2-Math Review and Elasticities

# 2-Math Review and - Agenda Course Overview Marginal Analysis Elasticities of Demand Unconstrained optimization Iso-surfaces and constrained

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8/25/2010 1 Agenda Course Overview Marginal Analysis Elasticities of Demand Unconstrained optimization Iso-surfaces and constrained optimization What To Take Away Microeconomics The Structure of the Course Consumers and Producers Market Interaction Today’s lecture Uncertainty Perfect competition Monopoly and Pricing strategies Competitive Strategy Auctions Information in Markets and Agency Game Theory Introduction to Markets Consumer Theory and Demand Technology and Production

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8/25/2010 2 Agenda Course Overview Marginal Analysis Elasticities of Demand Unconstrained optimization Iso-surfaces and constrained optimization What To Take Away Definition of Derivative Often we are interested in how a given function of interest, say f(x) (which can represent demand, supply, costs, utility, etc…) varies with changes in the underlying independent variable x . One measure of how much a function varies between two points x 1 and x 2 is simply the ratio of the change in the function to the change in the independent variable calculated between those points. If we want to understand the variation of a function at a given point, say x 1 , we could compute the limit of the previous quotient as the point x 2 tends to x 1 . This gives us the derivative f’(x 1 ) of the function f at the point x 1 . 21 ( ) ( ) f x f x xx 1 ( ) ( ) lim 1 x=x f x f x df f'(x )= | = dx x x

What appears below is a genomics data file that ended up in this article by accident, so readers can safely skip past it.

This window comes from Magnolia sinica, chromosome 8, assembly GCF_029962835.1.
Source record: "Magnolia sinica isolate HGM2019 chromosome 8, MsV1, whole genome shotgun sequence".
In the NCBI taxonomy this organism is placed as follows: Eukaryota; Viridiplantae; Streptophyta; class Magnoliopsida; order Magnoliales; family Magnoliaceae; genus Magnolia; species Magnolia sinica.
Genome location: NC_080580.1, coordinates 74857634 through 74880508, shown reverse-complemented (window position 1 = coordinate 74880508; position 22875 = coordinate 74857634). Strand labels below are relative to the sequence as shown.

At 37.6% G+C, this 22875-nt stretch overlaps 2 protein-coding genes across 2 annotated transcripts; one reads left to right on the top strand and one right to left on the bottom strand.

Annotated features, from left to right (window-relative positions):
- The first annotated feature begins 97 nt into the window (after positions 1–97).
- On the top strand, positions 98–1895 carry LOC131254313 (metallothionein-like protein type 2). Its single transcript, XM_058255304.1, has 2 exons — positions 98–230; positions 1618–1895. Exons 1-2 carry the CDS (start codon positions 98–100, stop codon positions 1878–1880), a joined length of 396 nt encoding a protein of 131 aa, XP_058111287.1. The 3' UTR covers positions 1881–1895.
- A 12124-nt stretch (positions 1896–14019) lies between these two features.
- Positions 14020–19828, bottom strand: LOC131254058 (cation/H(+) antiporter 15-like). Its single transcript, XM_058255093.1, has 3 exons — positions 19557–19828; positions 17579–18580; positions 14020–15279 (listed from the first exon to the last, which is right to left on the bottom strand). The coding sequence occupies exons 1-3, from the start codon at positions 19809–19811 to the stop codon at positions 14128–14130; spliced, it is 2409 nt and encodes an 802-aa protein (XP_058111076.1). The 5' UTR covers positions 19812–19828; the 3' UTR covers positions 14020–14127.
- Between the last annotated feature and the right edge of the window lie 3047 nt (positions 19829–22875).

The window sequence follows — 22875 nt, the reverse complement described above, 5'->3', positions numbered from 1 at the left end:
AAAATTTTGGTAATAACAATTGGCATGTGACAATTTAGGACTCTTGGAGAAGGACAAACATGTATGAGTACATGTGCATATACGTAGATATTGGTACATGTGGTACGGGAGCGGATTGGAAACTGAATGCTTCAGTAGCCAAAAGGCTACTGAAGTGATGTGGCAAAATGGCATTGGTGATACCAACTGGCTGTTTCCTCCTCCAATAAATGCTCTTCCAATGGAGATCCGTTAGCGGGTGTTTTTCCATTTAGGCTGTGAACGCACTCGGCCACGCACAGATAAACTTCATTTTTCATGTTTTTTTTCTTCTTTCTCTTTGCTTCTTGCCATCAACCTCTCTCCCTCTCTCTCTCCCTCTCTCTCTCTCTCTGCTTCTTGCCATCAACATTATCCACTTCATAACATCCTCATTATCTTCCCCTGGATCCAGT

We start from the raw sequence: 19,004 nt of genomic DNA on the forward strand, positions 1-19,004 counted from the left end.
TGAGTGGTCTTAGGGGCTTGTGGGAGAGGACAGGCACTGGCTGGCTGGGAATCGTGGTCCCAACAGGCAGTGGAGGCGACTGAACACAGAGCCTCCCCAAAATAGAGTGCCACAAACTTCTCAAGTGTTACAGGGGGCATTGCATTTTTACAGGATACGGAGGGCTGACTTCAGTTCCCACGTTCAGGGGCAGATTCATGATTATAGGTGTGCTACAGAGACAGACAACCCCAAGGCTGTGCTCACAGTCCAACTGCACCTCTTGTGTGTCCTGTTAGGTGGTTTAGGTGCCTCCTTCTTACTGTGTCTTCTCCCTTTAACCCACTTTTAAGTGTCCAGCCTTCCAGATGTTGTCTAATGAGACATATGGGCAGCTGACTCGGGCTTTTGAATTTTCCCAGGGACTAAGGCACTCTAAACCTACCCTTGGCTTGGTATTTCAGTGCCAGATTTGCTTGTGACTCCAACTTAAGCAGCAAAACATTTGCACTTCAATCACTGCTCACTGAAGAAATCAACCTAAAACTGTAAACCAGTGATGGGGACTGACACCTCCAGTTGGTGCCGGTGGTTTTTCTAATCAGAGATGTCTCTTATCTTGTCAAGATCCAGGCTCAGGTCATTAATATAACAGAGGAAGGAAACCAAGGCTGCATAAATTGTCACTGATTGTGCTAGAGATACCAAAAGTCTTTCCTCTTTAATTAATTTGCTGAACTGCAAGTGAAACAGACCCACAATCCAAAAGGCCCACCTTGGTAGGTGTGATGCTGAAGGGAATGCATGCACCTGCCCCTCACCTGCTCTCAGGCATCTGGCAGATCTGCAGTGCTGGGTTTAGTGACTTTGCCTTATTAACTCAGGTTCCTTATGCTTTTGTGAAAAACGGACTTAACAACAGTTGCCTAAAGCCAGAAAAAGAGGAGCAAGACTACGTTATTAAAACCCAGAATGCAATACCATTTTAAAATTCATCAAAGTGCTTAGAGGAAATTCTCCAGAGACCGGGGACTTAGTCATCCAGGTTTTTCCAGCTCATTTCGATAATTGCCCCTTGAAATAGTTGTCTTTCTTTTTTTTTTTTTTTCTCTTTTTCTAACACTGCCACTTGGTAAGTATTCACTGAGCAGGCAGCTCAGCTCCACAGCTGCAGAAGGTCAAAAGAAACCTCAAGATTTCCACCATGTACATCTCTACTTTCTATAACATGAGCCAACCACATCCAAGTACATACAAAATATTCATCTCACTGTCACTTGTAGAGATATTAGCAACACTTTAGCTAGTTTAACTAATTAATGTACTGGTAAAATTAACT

8/25/2010 3 Geometric interpretation The derivative gives us the slope of the tangent to the function at a given point We can draw a straight line going through x 1 with slope equal to the quotient . As we move the point x 2 closer to x 1 , this straight line becomes tangent to the function f(x) at the point x 1 . 21 ( ) ( ) f x f x xx x 1 f(x 1 ) x 2 f(x 2 ) x’ 2 f(x’ 2 ) The derivative as a first order approximation To study the behavior of functions it is often convenient to approximate a function by simpler functions. For instance, we can approximate a function by a constant function whose value is the value of the function at a point x 1 , f(x 1 ) . While this approximation is rather accurate for points very close to x 1 , the error that we make with this approximation maybe extremely large as we move away from x 1 . Moving to greater accuracy we could approximate a function by a linear function. In this case if we use the following linear function we can actually get a pretty good approximation. In particular, the maximum possible error that we incur with this approximation increases quadratically as x moves away from the point x 1 . 1 1 1 f(x )+ f'(x )(x- x )

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8/25/2010 4 Some examples The derivative of a constant is the zero function. Linear functions: Power functions: Logarithmic functions: Exponential functions: () d ax a dx 1 d x x dx  1 (ln ) d x dx x xx d e e dx Rules of calculus Linearity : The derivative of a sum of functions is the sum of the derivatives.
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## This note was uploaded on 11/30/2010 for the course ECON 251 taught by Professor Tontz during the Fall '10 term at USC.

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2-Math Review and - Agenda Course Overview Marginal Analysis Elasticities of Demand Unconstrained optimization Iso-surfaces and constrained

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